Off Broadway Reviews
On Zoe Hurwitz's rather sterile set, new med students Matt (Matt Walker, something of a stiff, but so is the character) and Jeff (Jonathan Burke, flouncier than he has to be) meet cute. It's 1981, "the best time in the history of humanity to be gay," as Jeff puts it. Matt at first seems a charmer. A deception: He'll turn out to be, though our hero, an exacting, judgmental, dour presence, with a temper. Jeff's the live-for-the-moment guy, into parties and sex and porn houses. Matt started working at Studio 54 when he was 16 (really?); now that it's reopening, he stops in to see Steve Rubell (Tally Sessions, convincing in several roles), who's doing blow at his desk and not looking well. Something's up.
What really excites Matt is medical research, and that leads Glass down a long alley of interminable medical jargon. Walker, who's also a scientist in real life, dispenses it fluently, but it's more than we need to know or are likely to understand: sample dialogue, "I'm working on the proteins p12 and p15 of the Gag-Pol locus in the Moloney virus to see what those two proteins do." Anxious to make a difference in the evolving world of retroviruses and cancers, he talks his way into the laboratory of Diane (Thursday Farrar, earnest and appealing, but tripping over a couple of lines), a leading virologist. What timing! For not only is Jeff also working in the lab, leading the two to pursue a romance I'm not quite buying, but a mysterious, lethal virus is starting to hit sexually active gay men on both coasts.
And we're down a path of science, a lot of it, and relationships that don't always add up. Jeff and Matt go from adversaries to uneasy friends to lovers in an unconvincing blink. (They also take their clothes off repeatedly, not a bad thing.) As the numbers of what is first called Gay Related Immune Deficiency scarily multiply, Matt experiments with going hetero, unsuccessfully. A new research assistant, Melissa (a likable Imani Pearl Williams), joins the fight and provides a sympathetic shoulder for an increasingly unhinged Matt.
Good scenes happen. Several, in fact: Matt straight-dates a supercilious Brit, who's on to him immediately and dresses him down for the possibility he'll spread this virus to the other side. Matt, Jeff, and Diane visit an early AIDS patient (Adrian David Greensmith), who's sweet and scared. Melissa, having observed that Matt hasn't so much as touched anyone for years, though he's also done something incredibly stupid and self-destructive that again I'm not buying, offers him a hug.
But these people don't really come alive. There are contradictions in their characters: Matt's decency and officiousness vs. the destructive things he does in not-infrequent states of rage and sarcasm. Jeff's party-boy persona vs. his diligence in the lab. Nick (Ryan Knowles), an ex of Matt's, dismisses him cruelly at Studio 54 but turns into a lamb several unlucky years later. Allen MacLeod's direction uncertainly negotiates the changes in tone, and neither he nor Walker can help us make up our minds about Matt: Are we supposed to like him? Camilla Dely's costumes offer a parade of unfortunate '80s fashion, and Samuel J. Biondolillo at least lights Hurwitz's bare-bones set expertly, from the riotous color of an '80s club to the cold light of a St. Vincent's hospital room.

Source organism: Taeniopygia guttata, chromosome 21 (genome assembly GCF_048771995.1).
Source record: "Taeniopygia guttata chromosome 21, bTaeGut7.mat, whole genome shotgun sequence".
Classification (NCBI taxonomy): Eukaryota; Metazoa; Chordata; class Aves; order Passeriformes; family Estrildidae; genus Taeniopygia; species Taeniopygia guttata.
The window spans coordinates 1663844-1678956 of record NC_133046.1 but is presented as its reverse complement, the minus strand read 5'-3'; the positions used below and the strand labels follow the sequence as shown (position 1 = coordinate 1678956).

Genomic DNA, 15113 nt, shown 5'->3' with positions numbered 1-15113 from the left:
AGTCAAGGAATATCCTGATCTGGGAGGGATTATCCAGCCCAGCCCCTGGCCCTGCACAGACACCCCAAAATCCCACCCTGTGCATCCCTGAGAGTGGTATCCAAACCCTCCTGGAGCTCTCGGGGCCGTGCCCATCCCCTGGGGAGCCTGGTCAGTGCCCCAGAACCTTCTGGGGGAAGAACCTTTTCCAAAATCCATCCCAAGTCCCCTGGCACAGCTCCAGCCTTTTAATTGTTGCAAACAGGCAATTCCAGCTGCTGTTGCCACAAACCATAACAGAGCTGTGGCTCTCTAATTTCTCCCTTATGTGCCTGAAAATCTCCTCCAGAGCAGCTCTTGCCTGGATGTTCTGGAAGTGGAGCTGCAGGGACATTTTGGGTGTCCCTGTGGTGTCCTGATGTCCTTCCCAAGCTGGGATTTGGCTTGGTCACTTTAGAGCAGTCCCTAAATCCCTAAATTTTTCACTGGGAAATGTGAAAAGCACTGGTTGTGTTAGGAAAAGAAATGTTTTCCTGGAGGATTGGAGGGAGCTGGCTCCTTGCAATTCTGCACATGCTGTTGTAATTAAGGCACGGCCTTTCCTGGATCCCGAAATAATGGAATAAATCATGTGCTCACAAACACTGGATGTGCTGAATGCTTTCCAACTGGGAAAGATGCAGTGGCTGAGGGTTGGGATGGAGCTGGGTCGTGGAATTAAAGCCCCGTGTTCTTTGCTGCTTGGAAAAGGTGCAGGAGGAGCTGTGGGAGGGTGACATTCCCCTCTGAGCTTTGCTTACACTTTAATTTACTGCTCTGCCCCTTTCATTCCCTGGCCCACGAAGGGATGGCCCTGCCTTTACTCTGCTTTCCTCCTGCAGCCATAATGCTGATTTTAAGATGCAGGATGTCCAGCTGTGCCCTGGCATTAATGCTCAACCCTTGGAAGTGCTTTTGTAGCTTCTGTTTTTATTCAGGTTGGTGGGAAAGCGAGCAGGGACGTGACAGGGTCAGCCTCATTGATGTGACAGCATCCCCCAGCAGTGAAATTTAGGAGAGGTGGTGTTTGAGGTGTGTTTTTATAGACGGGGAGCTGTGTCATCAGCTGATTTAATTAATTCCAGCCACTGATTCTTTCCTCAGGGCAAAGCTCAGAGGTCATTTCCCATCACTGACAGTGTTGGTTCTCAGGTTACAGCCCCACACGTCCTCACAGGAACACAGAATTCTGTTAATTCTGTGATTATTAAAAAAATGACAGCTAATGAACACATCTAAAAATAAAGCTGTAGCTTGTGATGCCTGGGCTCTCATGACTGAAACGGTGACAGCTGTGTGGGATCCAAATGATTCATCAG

I put in three years at Gay Men's Health Crisis in the late '80s. It was awful: The limited resources, the terror of waiting for test results, the utter silence of the Reagan White House, the segments of society that felt those fags deserved what they were getting, the befriending of clients you knew were going to suffer and perish. But the feeling was, well, nobody's going to help us, this is our battle, let it be our tour of duty in an unpopular war. Some of that comes through in Love + Science, and those who lived through those years may feel bittersweet pangs of recognition as Matt and Jeff wonder if it's safe to kiss, if they should get an HIV test, if AZT will work. Those who didn't need to know about it, so let's thank Glass for that.
There have been great AIDS plays: Angels in America, of course, and The Inheritance trod similar ground with assurance, and The Normal Heart, even if much of it seemed to be Larry Kramer screaming that he was right and nobody would listen to him, had passion. That's lacking here. And Glass might have done a more effective job if he'd spent more effort on consistent characters to root for, and less time on dialogue like, "It would be interesting to see their specificity assays–maybe those proteins will pull down other antibodies." Capsule review: What Love + Science could use is more love and less science.
Love + Science